“While growing a garden with the help of 3-year-olds may not be the easiest thing I have ever done, it is by far one of the most rewarding,” said Kat Paula of the Family Learning Center. “Being able to see that moment when a child realizes they are eating something they helped to grow is phenomenal. I had one child who had declined to eat bell peppers at snack for four years. When we grew them in our garden, he wanted to try them and he LOVES them now. If I could just get one child to eat more vegetables, I would consider our garden a success. I am overwhelmed by the positive response I have seen from the children!”

More about the Child and Adult Care Food Program:

The CACFP is funded by the USDA and administered by the Colorado Department of Public Health and Environment. The CACFP provides reimbursement for nutritious meals and snacks served to participating child care centers, preschools, Head Start programs, adult day care centers, homeless and domestic violence shelters, at-risk afterschool programs and family day care homes. The program reimburses care providers for serving healthy meals and snacks based on the income of the participant’s family. Foster children, Head Start participants and children whose families participate in the Federal Supplemental Nutrition Assistance (SNAP), Temporary Assistance to Needy Families (TANF) programs or the Food Distribution Program on Indian Reservations (FDPIR) are eligible to receive free meals.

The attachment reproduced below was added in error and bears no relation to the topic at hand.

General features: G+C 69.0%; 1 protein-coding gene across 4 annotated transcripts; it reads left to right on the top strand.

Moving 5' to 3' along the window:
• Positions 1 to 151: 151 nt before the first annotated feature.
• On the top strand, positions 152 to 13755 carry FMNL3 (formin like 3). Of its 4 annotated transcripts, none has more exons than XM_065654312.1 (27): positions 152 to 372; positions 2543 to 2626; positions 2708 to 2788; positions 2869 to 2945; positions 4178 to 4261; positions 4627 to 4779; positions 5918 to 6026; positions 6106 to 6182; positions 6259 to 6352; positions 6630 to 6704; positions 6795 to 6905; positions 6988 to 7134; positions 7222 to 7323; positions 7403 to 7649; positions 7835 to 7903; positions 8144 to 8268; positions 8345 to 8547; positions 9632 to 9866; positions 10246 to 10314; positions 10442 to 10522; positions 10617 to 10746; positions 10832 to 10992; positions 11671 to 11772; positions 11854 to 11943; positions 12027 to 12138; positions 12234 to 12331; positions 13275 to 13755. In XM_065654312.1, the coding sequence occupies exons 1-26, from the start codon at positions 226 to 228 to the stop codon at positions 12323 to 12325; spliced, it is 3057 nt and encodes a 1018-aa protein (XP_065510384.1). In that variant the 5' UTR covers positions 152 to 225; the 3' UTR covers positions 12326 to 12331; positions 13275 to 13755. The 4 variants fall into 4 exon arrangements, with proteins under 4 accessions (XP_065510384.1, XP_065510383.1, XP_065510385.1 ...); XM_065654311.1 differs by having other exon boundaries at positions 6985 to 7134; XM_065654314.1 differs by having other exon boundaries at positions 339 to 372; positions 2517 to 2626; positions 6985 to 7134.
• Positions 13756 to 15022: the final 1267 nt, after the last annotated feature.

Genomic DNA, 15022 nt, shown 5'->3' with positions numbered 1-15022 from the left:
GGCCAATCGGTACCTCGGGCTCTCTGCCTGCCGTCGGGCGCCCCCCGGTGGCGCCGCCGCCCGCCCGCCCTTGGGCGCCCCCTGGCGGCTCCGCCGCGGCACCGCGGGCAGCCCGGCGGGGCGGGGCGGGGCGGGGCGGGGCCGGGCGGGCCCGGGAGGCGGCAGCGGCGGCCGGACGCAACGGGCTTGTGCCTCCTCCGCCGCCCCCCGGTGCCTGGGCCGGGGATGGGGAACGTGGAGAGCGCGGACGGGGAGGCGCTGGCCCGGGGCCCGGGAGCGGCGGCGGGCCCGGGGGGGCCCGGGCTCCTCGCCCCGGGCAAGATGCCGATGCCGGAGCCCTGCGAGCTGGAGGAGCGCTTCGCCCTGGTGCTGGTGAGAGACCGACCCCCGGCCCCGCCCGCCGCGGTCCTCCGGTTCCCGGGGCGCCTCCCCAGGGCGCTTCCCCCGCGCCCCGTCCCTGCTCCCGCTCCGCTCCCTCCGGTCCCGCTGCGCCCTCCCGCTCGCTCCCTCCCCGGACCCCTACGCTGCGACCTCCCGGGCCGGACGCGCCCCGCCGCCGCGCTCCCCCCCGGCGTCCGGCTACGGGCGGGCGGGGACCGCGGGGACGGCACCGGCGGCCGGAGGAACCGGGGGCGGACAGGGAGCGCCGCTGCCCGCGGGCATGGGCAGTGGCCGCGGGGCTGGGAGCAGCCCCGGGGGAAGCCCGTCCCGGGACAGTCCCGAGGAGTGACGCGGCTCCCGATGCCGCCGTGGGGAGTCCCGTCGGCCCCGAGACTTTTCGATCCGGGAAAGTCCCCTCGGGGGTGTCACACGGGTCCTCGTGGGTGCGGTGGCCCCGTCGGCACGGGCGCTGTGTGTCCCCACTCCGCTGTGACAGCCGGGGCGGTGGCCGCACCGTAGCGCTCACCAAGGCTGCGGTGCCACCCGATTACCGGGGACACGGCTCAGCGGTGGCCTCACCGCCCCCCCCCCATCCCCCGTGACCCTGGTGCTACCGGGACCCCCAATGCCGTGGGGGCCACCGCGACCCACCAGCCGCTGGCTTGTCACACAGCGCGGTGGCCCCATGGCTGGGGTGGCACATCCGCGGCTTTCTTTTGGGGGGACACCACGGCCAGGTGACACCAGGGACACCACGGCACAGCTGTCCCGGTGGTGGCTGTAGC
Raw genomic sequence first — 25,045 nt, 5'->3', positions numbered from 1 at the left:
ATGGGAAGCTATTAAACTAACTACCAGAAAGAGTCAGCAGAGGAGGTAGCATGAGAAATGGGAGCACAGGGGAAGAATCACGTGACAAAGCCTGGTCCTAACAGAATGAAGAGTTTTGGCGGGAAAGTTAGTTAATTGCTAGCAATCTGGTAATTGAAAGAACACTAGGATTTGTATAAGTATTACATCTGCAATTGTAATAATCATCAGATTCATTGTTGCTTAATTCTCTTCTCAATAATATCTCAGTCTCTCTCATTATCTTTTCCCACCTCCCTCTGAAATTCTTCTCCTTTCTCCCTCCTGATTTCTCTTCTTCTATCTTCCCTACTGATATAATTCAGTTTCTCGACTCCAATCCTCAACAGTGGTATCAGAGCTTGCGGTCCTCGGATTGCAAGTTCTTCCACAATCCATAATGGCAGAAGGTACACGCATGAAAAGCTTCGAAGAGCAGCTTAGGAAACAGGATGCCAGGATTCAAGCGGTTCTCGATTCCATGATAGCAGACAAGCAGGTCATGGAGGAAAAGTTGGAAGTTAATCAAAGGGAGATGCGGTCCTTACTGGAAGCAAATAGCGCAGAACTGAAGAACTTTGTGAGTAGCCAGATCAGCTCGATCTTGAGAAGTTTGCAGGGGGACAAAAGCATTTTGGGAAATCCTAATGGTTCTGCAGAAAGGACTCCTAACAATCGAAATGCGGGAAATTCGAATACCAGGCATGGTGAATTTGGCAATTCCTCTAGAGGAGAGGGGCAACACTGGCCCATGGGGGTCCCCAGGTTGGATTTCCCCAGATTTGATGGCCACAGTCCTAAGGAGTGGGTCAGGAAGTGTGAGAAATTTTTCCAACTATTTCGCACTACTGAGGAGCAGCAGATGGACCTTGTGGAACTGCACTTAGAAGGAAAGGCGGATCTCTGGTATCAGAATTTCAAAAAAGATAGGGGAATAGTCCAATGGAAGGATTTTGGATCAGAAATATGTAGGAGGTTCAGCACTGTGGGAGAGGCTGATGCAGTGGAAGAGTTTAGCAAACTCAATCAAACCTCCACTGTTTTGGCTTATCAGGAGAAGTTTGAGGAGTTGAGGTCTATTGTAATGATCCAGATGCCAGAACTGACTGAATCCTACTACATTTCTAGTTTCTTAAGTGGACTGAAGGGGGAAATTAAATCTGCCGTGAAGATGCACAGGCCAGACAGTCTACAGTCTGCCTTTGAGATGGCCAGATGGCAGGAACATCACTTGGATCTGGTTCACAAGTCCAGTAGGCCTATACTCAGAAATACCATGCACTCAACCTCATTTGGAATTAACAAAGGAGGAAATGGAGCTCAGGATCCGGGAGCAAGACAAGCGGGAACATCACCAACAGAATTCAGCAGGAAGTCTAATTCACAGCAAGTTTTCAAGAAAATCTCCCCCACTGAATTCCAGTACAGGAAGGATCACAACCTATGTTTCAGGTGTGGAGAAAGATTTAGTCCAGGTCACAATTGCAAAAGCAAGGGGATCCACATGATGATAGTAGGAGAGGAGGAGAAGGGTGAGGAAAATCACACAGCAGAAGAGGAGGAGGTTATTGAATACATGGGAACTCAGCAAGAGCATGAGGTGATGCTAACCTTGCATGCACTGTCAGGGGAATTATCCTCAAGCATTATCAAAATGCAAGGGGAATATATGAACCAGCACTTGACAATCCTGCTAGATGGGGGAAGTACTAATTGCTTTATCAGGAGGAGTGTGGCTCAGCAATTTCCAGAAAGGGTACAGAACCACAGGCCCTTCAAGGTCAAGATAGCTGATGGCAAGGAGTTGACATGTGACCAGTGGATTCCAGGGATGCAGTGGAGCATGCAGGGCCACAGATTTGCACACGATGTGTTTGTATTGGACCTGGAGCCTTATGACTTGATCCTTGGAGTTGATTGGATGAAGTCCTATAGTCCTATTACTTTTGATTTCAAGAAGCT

For current eligibility guidelines, go to

If your child or adult care program would benefit from participating in CACFP, share this information with staff members and encourage them to learn more by contacting the program at 303-692-2330 or visiting the CACFP website at

View this information on the CDPHE web site.

Zika Virus – Travel Associated Cases in U.S. up to 153